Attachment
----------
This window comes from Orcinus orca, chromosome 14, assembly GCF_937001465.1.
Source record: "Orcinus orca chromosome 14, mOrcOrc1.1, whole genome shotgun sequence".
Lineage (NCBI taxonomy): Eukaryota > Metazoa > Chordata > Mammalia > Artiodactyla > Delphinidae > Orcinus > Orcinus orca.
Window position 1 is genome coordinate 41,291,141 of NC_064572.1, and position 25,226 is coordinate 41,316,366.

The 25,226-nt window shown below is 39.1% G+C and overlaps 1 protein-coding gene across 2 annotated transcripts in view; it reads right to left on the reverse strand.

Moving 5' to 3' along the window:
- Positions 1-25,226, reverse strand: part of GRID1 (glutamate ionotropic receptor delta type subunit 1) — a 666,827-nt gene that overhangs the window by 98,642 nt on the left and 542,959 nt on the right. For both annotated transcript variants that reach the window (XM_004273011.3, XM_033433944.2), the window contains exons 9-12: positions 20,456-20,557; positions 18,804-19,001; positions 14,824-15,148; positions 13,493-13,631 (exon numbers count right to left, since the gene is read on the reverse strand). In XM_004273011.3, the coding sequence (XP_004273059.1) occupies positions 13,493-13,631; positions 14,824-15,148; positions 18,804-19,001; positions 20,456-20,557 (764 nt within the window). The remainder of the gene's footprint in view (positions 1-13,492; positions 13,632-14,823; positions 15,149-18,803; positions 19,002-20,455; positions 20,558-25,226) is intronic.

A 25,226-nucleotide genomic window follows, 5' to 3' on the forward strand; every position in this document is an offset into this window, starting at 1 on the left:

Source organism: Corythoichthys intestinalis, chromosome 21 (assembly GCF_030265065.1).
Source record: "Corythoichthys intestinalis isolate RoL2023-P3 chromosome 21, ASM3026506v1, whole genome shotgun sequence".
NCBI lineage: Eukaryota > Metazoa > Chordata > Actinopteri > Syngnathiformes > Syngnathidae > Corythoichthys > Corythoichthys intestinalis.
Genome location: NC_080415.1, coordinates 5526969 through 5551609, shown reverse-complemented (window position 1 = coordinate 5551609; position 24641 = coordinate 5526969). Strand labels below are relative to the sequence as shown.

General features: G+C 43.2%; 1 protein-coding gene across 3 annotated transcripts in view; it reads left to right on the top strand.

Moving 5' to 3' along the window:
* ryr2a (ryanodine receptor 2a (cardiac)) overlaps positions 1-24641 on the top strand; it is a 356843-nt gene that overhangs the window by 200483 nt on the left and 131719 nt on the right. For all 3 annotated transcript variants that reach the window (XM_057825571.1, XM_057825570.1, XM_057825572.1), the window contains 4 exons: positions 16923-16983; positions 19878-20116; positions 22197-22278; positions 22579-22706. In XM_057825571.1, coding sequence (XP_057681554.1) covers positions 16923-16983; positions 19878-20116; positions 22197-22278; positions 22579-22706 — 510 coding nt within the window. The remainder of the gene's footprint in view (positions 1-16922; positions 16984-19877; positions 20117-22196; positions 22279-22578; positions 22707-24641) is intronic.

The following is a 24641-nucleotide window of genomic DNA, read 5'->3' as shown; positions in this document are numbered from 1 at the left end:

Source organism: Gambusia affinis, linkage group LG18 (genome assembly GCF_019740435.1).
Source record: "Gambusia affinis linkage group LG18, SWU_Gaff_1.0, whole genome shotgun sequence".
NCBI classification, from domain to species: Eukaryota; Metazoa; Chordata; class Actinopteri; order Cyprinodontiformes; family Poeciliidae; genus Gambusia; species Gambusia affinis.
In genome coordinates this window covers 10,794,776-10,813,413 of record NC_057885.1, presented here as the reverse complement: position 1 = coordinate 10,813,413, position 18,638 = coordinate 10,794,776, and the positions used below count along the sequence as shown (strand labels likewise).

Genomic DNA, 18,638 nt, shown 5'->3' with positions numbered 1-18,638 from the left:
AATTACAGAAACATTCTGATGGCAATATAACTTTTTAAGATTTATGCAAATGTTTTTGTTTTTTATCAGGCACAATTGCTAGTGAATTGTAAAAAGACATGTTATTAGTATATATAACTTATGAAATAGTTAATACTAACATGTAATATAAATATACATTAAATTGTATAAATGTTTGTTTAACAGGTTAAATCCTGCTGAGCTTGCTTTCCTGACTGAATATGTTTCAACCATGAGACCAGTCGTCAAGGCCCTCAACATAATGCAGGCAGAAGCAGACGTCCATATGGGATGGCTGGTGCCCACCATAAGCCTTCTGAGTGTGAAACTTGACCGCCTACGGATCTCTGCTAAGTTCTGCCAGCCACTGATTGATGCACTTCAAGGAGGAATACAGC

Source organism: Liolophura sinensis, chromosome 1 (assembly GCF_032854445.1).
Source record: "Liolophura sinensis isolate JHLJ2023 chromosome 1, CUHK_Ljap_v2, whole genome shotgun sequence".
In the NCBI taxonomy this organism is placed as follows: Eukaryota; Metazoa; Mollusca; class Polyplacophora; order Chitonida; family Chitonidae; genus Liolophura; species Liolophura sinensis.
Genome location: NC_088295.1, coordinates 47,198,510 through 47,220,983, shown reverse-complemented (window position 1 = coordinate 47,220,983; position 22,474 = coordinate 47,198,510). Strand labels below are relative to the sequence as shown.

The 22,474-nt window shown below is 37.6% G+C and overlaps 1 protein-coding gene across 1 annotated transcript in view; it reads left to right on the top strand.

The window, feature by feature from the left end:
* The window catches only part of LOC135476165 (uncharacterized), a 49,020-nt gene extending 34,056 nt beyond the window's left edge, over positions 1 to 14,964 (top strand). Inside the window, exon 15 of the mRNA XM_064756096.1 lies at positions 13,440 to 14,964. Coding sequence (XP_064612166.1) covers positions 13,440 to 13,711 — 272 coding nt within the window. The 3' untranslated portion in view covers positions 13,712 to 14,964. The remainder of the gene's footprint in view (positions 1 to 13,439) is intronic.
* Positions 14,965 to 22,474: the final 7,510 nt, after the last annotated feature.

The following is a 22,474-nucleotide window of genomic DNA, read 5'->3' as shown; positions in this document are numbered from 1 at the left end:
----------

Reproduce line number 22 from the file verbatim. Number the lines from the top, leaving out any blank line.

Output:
AATTACAGAAACATTCTGATGGCAATATAACTTTTTAAGATTTATGCAAATGTTTTTGTTTTTTATCAGGCACAATTGCTAGTGAATTGTAAAAAGACATGTTATTAGTATATATAACTTATGAAATAGTTAATACTAACATGTAATATAAATATACATTAAATTGTATAAATGTTTGTTTAACAGGTTAAATCCTGCTGAGCTTGCTTTCCTGACTGAATATGTTTCAACCATGAGACCAGTCGTCAAGGCCCTCAACATAATGCAGGCAGAAGCAGACGTCCATATGGGATGGCTGGTGCCCACCATAAGCCTTCTGAGTGTGAAACTTGACCGCCTACGGATCTCTGCTAAGTTCTGCCAGCCACTGATTGATGCACTTCAAGGAGGAATACAGC